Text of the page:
Z for Zachariah Takes a Thrilling, Intimate Approach to Dystopia

Troubled survivors Margot Robbie and Chiwetel Ejiofor. Photo: Roadside Attractions

Face it, the Earth in its present form is surely doomed because of climate change or terrorists with nukes or unstoppable viruses or some combination of the above. Pick your poison, folks. But the flood of post-apocalyptic films doesn’t seem to be helping us change our ways. As Brad Bird’s messed-up but underestimated Tomorrowland argued, moviegoers have become positively turned on by visions of the planet’s demise. Culturally, we have learned to stop worrying and love the bomb.

Even if you’re sick of end-of-the-world films, though, you might make an exception for Z for Zachariah, a delicately calibrated, pointedly unsensational triangle drama anchored by Chiwetel Ejiofor in a frighteningly complex performance. Adapted by Nissar Modi from Robert C. O'Brien’s widely read YA novel (before we called them YA novels), director Craig Zobel’s movie is psychologically richer than its source. It’s set a long way from Cormac McCarthy’s dog-eat-dog road or The Walking Dead’s zombie-swamped infrastructure.

That setting is a southern valley that was mysteriously spared a civilization-killing toxic fallout. Left by her preacher dad and family, who’ve gone off to help save bodies and souls, a pious young woman, Ann Burden (Margot Robbie), goes it alone. Her name tells you what she can bear. She plows her fields and milks her still-healthy cows. She drapes herself in plastic, takes books from the deserted town library, and goes home to scrub the lethal dust off herself. The rhythms change when she and her dog encounter a weirdo in what looks like a tinfoil spacesuit pulling a cart, but before she can warn him not to he plunges ecstatically into a tainted water hole. He’s Mr. Loomis (Ejiofor), a research engineer who left his government bunker. “What I wanted from life wasn’t there,” he explains, after Ann nurses him back from the point of death. “I was looking for a place like this.”

The resultant sexual tension is thick, though its impetus comes from an unexpected direction — the girl, an obvious virgin who has never even had alcohol. Whether she’s attracted to Mr. Loomis (she calls him “Mr. Loomis”) or she feels God’s exhortation to procreate isn’t clear — and maybe that’s the point. She doesn’t know. I never stopped thinking Robbie was miscast — she looks like a magazine cover girl, and if that’s lookist so be it — but she works hard and pulls off the role. She’s especially fine at expressing two emotions at once.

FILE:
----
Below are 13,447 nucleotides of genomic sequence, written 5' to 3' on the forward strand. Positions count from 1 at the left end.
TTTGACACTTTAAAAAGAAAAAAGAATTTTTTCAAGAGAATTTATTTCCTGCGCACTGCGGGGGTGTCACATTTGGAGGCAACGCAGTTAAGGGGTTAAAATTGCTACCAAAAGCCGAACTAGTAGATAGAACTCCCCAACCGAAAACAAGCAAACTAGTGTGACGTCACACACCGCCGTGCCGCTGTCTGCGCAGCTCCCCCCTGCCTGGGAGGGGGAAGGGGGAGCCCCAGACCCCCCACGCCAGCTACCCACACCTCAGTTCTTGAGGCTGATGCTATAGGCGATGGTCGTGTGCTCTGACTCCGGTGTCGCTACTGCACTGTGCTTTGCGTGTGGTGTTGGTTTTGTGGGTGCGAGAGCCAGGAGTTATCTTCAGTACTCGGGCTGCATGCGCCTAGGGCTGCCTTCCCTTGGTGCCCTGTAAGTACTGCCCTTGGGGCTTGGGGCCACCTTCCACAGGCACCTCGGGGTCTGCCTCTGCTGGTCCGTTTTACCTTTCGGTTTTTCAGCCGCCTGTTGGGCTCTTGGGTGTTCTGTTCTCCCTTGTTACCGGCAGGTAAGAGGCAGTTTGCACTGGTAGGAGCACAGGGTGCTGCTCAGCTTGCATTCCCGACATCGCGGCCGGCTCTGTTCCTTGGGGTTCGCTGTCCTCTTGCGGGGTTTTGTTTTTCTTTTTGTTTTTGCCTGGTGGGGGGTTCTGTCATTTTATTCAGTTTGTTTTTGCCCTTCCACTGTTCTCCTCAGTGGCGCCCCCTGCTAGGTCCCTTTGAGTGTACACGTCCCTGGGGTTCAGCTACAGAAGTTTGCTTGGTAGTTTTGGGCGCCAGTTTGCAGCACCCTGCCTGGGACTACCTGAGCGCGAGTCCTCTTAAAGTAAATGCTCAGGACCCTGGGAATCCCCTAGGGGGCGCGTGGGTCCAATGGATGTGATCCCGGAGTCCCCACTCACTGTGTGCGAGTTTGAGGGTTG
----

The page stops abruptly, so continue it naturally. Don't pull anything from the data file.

Ejiofor can express about ten at once. If there was any doubt before, Z for Zachariah clinches it: He’s a major actor, deeper and subtler than all but a handful of leading men — perhaps the equal of any. The play of emotion in his face and his voice is remarkable. He wants Ann — but he’s conscious, even in this post-apocalyptic context, that she’s a teenage white girl and he’s an older black man. He’s worried that if things between them change, the careful balance that defines their lives will be upended. And he thinks he has all the time in the world to sort things out. It’s not as if there’s competition for her.

Then suddenly there is. Chris Pine — also improbably gorgeous — shows up as a miner named Caleb, on his way to a rumored compound of survivors. (It might or might not exist.) Caleb is much younger, much shallower, and much more sexualized than Mr. Loomis (whom he also calls, like a good southern boy, “Mr. Loomis”). What’s unclear is whether he plans to move in swiftly on Ann, by force if necessary. Maybe those manners are deceptive. Pine does well and keeps you guessing.

The triangle is new — the novel had only two characters, and there was no racial element. What’s added deepens the material. Zobel (he made Compliance) has a gift for showing the tiny shifts in power, the microbeats. The movie is a slow go, much of its running time spent on building stuff, creating a design for living. But there’s a hell of a sting in its tail. Although the movie stops at the book’s two-thirds mark, the abrupt ending is a killer. It creeped me out and then laid me out. For days I couldn’t get out of my head the way it wreaked havoc on my sympathies.

Perhaps outside the world Robert C. O’Brien created, Cormac McCarthy’s survivors are killing one another, and zombie cannibals are marauding. But what happens on that little farm in Z for Zachariah is more than enough to trouble your sleep.